After choosing an industry, like IT, you can choose your location from a drop-down menu and show "career matches" in your state. It delivers up job titles, like computer programmer, multimedia artist and animator, and identifies how much the title matches your interests, and if the job is growing or not. It also tells you what the estimated yearly salary is for the job, and what level of education you'll need to find a job in that field.
Diving even deeper into the job title, you can get an idea of what the job requires and other similar job titles you might be interested in. It lets you find schools in any state that offer programs in that field and even lays out the day-to-day tasks you'd be responsible for. And if that isn't enough, you can also see what companies have posted job listings for that title in the last few years to get a sense of what companies you could work for.
Learning about education
Ultimately, the goal of Find Your Calling is to help both students and their parents wade through overwhelming career information. Rather than rely on old systems,or outdated job testing, students and parents can use Find Your Calling to learn more about industries they might not even know exist. And that's the main goal, according to Sentz, eliminating the disconnect and matching viable future -- or present -- candidates with the right career to cut down on unemployment and futile loan debts.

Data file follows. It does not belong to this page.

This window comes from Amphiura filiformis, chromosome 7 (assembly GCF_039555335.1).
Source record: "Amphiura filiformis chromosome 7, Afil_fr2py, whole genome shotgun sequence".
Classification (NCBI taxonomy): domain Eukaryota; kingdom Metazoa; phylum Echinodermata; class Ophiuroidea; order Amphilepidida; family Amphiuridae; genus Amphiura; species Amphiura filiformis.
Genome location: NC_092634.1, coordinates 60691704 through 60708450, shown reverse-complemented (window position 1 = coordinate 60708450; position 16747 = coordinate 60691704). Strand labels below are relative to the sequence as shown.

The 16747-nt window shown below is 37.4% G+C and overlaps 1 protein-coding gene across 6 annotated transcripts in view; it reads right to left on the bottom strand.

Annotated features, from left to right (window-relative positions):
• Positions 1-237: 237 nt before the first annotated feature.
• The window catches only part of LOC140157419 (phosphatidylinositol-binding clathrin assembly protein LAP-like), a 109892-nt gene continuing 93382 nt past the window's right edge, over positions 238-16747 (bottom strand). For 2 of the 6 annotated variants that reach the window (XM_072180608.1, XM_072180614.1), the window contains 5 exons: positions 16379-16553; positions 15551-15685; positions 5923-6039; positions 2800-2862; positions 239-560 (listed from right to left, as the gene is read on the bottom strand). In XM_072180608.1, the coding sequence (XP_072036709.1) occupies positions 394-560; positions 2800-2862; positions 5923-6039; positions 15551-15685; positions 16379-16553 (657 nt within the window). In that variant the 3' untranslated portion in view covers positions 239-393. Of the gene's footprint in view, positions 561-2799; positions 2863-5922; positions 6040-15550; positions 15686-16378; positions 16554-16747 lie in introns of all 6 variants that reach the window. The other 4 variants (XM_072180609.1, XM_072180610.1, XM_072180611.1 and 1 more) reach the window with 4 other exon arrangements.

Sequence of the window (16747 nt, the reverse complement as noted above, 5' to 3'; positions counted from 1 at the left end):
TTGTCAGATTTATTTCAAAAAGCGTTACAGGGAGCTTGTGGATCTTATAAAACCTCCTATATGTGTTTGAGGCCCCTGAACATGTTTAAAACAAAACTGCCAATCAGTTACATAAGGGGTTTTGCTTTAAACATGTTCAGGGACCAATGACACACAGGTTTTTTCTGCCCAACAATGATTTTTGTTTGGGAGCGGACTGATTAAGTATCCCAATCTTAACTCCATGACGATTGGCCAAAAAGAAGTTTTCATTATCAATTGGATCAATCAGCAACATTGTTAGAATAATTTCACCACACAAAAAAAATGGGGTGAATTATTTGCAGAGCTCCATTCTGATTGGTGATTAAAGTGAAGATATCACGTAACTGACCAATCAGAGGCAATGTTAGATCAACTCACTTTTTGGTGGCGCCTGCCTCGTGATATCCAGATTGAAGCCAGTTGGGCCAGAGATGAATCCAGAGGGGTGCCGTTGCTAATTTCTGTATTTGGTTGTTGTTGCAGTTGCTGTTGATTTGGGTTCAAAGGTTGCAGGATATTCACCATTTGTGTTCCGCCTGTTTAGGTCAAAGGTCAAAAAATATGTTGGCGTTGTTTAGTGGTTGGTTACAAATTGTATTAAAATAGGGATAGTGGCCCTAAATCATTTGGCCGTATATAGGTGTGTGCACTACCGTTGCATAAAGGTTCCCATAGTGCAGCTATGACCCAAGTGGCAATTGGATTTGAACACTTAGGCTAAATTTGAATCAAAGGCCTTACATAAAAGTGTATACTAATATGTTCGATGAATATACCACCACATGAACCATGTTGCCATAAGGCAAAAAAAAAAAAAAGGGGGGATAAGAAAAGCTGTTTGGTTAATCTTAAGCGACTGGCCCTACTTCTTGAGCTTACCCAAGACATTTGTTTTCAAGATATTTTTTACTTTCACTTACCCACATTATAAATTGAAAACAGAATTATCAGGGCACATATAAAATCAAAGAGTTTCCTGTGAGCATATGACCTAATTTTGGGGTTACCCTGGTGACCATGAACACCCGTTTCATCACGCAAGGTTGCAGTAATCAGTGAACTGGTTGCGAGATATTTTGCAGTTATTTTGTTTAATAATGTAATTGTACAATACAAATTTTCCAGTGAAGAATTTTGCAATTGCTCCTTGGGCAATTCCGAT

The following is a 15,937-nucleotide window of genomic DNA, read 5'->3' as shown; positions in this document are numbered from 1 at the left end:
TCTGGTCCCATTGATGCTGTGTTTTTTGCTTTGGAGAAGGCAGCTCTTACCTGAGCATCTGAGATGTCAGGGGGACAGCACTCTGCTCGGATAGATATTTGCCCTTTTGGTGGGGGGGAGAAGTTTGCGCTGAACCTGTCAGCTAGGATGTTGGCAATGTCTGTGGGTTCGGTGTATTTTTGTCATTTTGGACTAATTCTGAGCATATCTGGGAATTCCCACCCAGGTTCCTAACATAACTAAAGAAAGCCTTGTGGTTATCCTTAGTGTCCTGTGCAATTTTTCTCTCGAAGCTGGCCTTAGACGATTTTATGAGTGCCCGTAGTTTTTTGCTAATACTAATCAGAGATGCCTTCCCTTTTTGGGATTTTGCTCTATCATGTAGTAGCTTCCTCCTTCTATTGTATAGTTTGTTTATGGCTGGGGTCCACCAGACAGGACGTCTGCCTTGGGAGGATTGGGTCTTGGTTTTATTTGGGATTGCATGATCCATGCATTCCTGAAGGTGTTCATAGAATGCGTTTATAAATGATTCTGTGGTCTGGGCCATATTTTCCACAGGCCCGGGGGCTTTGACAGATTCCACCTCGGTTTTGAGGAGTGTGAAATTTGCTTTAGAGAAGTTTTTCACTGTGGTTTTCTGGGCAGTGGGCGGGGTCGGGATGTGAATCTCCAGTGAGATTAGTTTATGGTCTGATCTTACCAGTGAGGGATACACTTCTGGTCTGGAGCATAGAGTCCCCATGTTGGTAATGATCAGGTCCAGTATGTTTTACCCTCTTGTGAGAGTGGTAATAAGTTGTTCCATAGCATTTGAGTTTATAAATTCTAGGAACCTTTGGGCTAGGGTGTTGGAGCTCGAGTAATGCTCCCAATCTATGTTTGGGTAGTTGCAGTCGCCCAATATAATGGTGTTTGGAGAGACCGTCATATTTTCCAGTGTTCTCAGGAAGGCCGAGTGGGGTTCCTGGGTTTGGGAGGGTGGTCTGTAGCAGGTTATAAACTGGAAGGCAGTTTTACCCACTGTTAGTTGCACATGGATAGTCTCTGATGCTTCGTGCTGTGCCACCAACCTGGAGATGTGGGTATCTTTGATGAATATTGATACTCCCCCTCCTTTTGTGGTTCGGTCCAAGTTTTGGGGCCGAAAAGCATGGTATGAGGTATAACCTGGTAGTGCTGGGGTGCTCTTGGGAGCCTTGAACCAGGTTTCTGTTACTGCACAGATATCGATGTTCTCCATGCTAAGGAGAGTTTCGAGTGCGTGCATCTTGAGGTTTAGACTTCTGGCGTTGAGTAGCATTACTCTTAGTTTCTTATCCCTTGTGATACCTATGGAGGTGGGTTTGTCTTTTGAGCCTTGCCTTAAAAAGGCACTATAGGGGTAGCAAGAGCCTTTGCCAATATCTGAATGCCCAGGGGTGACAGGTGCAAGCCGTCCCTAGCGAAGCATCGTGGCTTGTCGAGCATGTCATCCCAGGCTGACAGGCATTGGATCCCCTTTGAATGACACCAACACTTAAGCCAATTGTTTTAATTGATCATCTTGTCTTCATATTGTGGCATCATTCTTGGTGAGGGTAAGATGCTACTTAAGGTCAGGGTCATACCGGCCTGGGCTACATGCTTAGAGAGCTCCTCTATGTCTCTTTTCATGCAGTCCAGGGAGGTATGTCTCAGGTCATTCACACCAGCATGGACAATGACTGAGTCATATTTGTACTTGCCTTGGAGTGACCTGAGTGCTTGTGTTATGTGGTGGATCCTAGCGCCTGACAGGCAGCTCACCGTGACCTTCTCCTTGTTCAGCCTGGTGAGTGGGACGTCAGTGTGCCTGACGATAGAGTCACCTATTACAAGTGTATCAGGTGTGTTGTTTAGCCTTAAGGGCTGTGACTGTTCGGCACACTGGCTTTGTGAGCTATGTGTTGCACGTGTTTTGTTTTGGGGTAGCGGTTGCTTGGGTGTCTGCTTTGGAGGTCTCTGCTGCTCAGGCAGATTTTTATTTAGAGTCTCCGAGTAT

"In a complex large economy, which is really full of data and technology, even some parents really lack the right sort of insight, they lack the signal and the noise so to speak, that they can use to make a better decision," Sentz says." We have really high unemployment rates for recent college grads, and I think a lot of that is because people traditionally have not had access to information that they can use to make smart decisions quick. Our goal is to get that out there and give them the right signals so when they go to college, they are being way more intentional about it."
Sign up for CIO Asia eNewsletters.